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Types of Corporation

Posted by on Oct 18, 2016 in Business | 0 comments

A Corporation is a type or business entity wherein a group of shareholders assumes an existence that is independent of the individual shareholders, making this group’s powers and liabilities, therefore, distinct from those of its members.

A corporation limits the liability of shareholders; thus, even if is held liable for damages in a civil suit, the most shareholders can lose would be their investment in the stock. Personal properties and assets of shareholder are not on the line for corporate liabilities.

A corporation has four main types: C Corporation; S Corporation; Limited Liability Company (LLC); and, Nonprofit Organization.

  • C Corporation. Under the U.S. federal income tax law, a C corporation is a type of corporate business entity that is taxed separately from its owners. The number of shareholders in a C corporation, whether foreign or domestic, is never limited.
  • S Corporation. An S corporation is a special type of corporate business format that was formed through an IRS tax election. Under the S corporation set up, company income, deductions, and tax credits flow through to shareholder, thus, income is taxed at the level of the shareholder instead of at the corporate level. While an S corporation limits the financial liability of a shareholder, this may not apply in litigations due to workplace incident.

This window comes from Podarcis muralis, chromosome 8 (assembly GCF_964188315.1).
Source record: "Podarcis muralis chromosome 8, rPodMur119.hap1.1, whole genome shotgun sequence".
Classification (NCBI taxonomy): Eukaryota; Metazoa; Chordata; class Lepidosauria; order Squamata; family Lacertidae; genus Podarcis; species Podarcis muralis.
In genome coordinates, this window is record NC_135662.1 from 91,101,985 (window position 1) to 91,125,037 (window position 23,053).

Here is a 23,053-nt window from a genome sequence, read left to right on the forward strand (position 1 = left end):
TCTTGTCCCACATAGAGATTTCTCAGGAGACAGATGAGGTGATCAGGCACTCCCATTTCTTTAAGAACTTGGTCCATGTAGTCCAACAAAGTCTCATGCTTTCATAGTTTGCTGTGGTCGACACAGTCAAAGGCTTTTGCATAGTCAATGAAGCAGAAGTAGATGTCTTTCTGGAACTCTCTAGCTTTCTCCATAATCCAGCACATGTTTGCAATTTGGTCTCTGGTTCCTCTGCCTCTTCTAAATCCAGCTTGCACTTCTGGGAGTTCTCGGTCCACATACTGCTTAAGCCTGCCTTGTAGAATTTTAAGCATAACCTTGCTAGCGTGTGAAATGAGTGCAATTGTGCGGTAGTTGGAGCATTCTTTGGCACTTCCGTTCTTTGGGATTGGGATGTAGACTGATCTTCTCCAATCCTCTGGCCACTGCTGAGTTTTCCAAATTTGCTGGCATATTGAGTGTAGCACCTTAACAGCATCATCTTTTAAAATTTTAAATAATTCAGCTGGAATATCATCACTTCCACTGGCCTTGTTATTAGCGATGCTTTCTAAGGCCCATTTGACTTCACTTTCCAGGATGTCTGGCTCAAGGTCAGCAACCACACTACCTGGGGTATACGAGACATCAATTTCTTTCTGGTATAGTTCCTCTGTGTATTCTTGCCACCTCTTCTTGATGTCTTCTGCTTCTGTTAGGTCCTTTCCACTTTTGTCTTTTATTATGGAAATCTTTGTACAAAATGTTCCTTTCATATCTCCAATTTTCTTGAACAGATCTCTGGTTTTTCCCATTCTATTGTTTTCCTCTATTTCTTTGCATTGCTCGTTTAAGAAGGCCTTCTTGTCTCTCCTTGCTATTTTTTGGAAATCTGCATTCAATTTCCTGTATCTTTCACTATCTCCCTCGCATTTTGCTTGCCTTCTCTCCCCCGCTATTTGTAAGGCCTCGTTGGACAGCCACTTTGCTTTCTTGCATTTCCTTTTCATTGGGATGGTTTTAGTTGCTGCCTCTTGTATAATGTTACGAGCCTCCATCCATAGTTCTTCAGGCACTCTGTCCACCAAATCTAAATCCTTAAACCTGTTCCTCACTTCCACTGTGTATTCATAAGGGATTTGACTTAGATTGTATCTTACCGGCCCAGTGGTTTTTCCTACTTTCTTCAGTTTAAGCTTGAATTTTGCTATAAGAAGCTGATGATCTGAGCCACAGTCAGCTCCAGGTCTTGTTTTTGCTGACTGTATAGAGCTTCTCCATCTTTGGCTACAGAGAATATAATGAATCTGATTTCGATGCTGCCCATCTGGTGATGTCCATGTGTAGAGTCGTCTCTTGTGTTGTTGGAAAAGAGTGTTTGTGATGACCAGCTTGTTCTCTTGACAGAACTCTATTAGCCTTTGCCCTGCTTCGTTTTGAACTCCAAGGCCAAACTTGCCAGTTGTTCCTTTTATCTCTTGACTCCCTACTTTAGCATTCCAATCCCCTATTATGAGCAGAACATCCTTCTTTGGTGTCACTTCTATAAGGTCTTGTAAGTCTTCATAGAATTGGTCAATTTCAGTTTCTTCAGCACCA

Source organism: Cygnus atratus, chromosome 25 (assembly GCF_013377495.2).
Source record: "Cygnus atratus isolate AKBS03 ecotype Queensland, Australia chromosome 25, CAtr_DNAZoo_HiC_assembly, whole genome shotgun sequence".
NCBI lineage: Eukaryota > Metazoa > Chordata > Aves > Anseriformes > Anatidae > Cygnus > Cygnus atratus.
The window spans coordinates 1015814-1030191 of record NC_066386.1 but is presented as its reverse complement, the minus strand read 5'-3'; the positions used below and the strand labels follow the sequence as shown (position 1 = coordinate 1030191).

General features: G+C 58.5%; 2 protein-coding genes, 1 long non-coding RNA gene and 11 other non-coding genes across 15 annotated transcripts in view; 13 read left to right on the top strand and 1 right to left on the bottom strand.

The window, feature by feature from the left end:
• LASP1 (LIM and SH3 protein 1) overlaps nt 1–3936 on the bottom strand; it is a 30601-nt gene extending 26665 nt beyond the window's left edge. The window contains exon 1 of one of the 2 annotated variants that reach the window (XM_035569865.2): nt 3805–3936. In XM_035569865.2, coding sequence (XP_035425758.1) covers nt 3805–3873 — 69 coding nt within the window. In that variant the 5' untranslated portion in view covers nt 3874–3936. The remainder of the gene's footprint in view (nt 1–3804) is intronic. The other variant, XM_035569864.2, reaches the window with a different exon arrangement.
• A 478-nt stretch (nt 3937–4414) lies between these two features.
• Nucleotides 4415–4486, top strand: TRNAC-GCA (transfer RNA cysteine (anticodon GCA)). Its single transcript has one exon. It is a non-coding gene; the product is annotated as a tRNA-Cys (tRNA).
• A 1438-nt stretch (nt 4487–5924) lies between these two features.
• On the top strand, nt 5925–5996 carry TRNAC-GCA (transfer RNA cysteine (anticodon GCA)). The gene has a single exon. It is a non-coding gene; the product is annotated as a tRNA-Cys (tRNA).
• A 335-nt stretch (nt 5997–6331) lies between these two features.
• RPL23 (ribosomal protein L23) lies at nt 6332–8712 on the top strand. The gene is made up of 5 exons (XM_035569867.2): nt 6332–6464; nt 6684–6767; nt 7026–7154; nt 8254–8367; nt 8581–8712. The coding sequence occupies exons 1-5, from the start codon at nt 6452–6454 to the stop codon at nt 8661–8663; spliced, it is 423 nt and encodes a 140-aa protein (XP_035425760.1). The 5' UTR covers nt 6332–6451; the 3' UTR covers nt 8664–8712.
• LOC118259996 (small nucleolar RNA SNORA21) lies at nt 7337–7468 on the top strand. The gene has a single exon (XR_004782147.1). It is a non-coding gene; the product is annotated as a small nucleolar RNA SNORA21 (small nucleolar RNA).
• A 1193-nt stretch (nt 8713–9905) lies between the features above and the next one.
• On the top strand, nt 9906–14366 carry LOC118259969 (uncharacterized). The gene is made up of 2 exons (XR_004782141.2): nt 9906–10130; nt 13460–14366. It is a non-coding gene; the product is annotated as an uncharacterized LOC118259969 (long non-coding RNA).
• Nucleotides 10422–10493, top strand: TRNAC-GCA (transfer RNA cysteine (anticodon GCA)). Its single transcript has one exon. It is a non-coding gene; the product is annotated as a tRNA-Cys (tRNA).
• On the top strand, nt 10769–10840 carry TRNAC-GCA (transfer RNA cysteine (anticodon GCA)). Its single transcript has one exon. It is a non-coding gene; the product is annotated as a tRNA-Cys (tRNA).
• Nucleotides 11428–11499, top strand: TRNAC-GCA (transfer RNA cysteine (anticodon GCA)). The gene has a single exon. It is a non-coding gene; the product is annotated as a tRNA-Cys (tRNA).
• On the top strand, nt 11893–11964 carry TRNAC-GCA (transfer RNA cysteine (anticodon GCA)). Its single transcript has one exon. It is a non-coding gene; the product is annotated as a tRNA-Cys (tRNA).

• Limited Liability Company (LLC). An LLC combines the elements of a partnership and a corporation. While the company’s existence is separate from its members, allowing it to exist even if one or more members withdraw, all business profits and losses are reported on members’ personal tax return. LLC members also enjoy limited liability in the event that the company incurs huge debts or goes bankrupt. This means that members’ properties and assets of are protected from being taken by creditors in payment of company debts.
  • Nonprofit Organization. This type of corporate business entity uses surplus revenues in achieving its goals rather than distributing them as profit or dividends.

As the firm, Russo, Russo & Slania, P.C., explains in the website, establishing a new company is an exciting move, however all decisions can have a substantial impact on the future of the business. From a legal standpoint, there are a range of different choices that must be made which can profoundly influence the course of a company’s development and progress. Advice from a qualified legal professional can prove invaluable, especially for entrepreneurs.

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